Another corner and there is South Sister. My first view of her from the trail. My mind wanders. When I was 5 my family rented a canal boat and spent a month on the waterways of the Netherlands. Our boat was called “De Vier Zusters” (the four sisters). And now there are three sisters in front of me.

The third aid station has a lot of hype going on before it. Lots of little signs on the trail. These get my hopes up long before the station is actually in sight. This time I do stop. I could have passed blue shirt if I’d run through, but I think I should refill my water. This takes longer than it should, and blue shirt is out of sight by the time I’m ready to go again.

As I leave the station, I realize this is one of the spots Dave showed me yesterday. He thought it it might be the highest point on the run, but my watch says its about 50ft lower than the spot at mile 13. Still I remember Dave’s words and feel a little better about how tired I was climbing up to it. Of course! It’s the altitude. (That begs the question why mile 13 wasn’t quite as bad, but since I don’t realize how high it was, I don’t worry about it now).

I’ve also been running 17+ miles. I’m more than half way! And it has only taken 2 and a quarter hours to get this far.

Now I’m on the road, Forest Route 370. No one has tried to shoot me with a bow yet. The road goes downhill. There’s someone ahead and I’m catching up! I’m hopeful it is blue shirt, but it turns out to be a woman. Now where did she come from? She’s not someone I’ve been passing and repassing. She doesn’t seem tired, she’s going at a reasonable clip. Slower than I, but not a pace I’d associate with exhaustion. I just wonder why she’s letting me pass her. But I don’t ask, and cheer her on.

I’m catching up with red shirt (is it Kevin’s red shirt?). Slowly. He yells something I can’t make out, and when I do pass him I ask what he said: “Oh, I was just saying ‘Hi!'”. 🙂 Probably Kevin.

I realize I haven’t been paying attention. I haven’t noticed any trail flagging… but I haven’t been looking for it. Could I have missed a turn off? I’ve sort of spaced out in a tired daze. I mean I’m running pretty fast downhill (that is, somewhere between 8 and 9 min/mile) but my focus has been internal, not checking for flagging on the roadside.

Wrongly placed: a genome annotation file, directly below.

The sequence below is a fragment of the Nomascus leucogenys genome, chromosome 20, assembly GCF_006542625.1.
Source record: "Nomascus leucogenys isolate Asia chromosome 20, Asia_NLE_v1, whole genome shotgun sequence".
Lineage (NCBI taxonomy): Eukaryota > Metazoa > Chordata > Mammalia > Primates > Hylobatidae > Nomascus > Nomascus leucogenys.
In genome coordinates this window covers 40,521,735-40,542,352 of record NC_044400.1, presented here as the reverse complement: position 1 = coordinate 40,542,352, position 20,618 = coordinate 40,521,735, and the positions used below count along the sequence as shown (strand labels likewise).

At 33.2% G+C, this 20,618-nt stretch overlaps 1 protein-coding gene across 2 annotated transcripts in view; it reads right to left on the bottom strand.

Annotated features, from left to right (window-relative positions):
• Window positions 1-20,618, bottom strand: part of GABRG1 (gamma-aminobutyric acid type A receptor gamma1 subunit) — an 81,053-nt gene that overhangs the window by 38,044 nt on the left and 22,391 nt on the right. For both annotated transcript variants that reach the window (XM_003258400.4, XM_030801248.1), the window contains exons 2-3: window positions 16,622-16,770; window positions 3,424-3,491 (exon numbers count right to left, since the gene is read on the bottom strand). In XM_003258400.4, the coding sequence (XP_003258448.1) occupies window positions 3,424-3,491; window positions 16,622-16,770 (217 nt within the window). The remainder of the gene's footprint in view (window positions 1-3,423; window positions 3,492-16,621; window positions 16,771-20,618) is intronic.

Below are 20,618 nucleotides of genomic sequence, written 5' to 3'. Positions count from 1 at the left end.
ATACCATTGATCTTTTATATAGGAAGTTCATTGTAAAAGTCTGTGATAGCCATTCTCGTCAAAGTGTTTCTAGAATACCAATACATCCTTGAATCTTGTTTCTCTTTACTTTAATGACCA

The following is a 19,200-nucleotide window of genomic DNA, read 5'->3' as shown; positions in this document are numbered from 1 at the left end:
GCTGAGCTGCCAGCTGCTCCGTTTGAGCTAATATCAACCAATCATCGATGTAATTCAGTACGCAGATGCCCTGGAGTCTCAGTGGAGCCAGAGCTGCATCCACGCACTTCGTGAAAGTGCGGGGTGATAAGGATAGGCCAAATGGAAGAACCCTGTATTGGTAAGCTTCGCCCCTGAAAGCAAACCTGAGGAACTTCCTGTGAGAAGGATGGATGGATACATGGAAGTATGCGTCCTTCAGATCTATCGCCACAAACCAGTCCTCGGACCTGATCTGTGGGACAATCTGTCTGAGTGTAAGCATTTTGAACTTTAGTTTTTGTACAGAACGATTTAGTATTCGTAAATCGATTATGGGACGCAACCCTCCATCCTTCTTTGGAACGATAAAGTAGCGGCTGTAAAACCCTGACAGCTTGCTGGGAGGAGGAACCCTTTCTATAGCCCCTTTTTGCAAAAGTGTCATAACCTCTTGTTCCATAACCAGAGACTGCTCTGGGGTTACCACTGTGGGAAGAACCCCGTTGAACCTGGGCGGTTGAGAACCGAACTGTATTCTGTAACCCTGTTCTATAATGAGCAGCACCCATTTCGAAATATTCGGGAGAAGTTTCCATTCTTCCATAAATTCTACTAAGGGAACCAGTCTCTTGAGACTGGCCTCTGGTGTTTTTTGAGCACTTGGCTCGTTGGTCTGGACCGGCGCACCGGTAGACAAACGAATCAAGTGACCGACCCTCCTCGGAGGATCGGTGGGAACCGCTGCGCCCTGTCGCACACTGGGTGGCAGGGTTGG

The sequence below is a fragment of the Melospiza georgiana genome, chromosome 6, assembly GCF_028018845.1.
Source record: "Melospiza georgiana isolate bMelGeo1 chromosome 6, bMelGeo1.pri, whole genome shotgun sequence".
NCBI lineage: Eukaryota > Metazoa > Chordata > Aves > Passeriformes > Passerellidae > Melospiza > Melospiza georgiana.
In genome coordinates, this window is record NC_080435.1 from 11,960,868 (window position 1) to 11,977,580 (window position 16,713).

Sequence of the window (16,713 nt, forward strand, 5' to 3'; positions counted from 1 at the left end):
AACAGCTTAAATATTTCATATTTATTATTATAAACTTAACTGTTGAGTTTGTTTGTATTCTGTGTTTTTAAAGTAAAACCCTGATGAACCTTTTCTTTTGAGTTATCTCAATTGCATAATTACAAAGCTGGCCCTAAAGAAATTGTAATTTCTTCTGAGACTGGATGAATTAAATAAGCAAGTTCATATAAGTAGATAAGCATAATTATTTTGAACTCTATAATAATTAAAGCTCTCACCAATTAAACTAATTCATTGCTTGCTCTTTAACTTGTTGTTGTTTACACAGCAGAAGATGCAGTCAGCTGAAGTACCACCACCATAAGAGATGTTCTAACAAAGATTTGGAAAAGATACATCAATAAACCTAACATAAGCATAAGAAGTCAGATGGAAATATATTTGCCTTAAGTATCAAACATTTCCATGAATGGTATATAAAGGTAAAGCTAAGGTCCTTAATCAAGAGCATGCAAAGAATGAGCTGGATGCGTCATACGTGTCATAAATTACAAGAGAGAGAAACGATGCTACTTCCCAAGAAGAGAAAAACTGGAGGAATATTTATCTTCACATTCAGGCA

Small, nagging worry.

The road now runs above a noisy stream. I can hear it, but it’s a long way down and I can’t see it. Yet. But then the road comes down and crosses it.

Ug. Uphill again.

But not for long.

Then, off in the distance I see blue shirt. (I’m not lost! Yay!) He’s running with black shirt (another person I’ve played leapfrog with). I slowly gain on them. Slowly. Then blue shirt passes black shirt. Then I pass black shirt. A truck comes roaring up the road, and we crowd over to one side (it doesn’t shoot us, but it does go by awfully fast). “Well that was exciting,” say I. “Wonder what his hurry was,” responds black shirt. I pull away from him. But I don’t pass blue shirt. Disappointing that.

And blue shirt finds the flagging I’d been wondering about (and I follow him) and we’re off the road and on a trail and going up. Damn. Lost my chance. I’m unlikely to pass him going uphill. We pass a couple of runners who are walking. I push. I try to run when blue shirt does and walk when he does. I don’t catch him up, but I don’t lose him. We climb the hill. I see someone running slowly ahead of me. Ah ha, I think! But it isn’t blue shirt, it is some woman who stops to let me pass. Then down into a valley. There’s another woman whom blue shirt has just passed. (Why am I passing so many women and almost no men? Weird. Doesn’t usually happen). This woman hops across a little stream and then lets me pass her. Of course, crossing a stream means an uphill on the other side, and blue shirt pulls away again.